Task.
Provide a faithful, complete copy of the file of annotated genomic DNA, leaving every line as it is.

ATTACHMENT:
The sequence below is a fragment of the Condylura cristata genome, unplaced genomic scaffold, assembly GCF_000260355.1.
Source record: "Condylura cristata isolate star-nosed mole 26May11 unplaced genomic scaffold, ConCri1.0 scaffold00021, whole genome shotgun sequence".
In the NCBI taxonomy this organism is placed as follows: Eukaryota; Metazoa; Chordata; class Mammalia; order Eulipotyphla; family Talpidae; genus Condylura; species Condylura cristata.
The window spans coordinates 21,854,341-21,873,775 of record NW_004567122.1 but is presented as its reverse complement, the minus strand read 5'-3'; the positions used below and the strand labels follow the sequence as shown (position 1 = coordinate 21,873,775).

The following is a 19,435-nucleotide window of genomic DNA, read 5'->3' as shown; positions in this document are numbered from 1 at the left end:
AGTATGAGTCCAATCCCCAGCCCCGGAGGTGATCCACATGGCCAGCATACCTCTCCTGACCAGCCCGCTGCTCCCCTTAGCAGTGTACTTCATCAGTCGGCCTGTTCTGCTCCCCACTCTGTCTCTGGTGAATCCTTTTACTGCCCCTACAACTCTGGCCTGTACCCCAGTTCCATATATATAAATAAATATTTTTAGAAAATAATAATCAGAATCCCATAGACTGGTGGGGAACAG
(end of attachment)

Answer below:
The sequence below is a fragment of the Condylura cristata genome, unplaced genomic scaffold, assembly GCF_000260355.1.
Source record: "Condylura cristata isolate star-nosed mole 26May11 unplaced genomic scaffold, ConCri1.0 scaffold00021, whole genome shotgun sequence".
In the NCBI taxonomy this organism is placed as follows: Eukaryota; Metazoa; Chordata; class Mammalia; order Eulipotyphla; family Talpidae; genus Condylura; species Condylura cristata.
The window spans coordinates 21,854,341-21,873,775 of record NW_004567122.1 but is presented as its reverse complement, the minus strand read 5'-3'; the positions used below and the strand labels follow the sequence as shown (position 1 = coordinate 21,873,775).

The following is a 19,435-nucleotide window of genomic DNA, read 5'->3' as shown; positions in this document are numbered from 1 at the left end:
AGTATGAGTCCAATCCCCAGCCCCGGAGGTGATCCACATGGCCAGCATACCTCTCCTGACCAGCCCGCTGCTCCCCTTAGCAGTGTACTTCATCAGTCGGCCTGTTCTGCTCCCCACTCTGTCTCTGGTGAATCCTTTTACTGCCCCTACAACTCTGGCCTGTACCCCAGTTCCATATATATAAATAAATATTTTTAGAAAATAATAATCAGAATCCCATAGACTGGTGGGGAACAG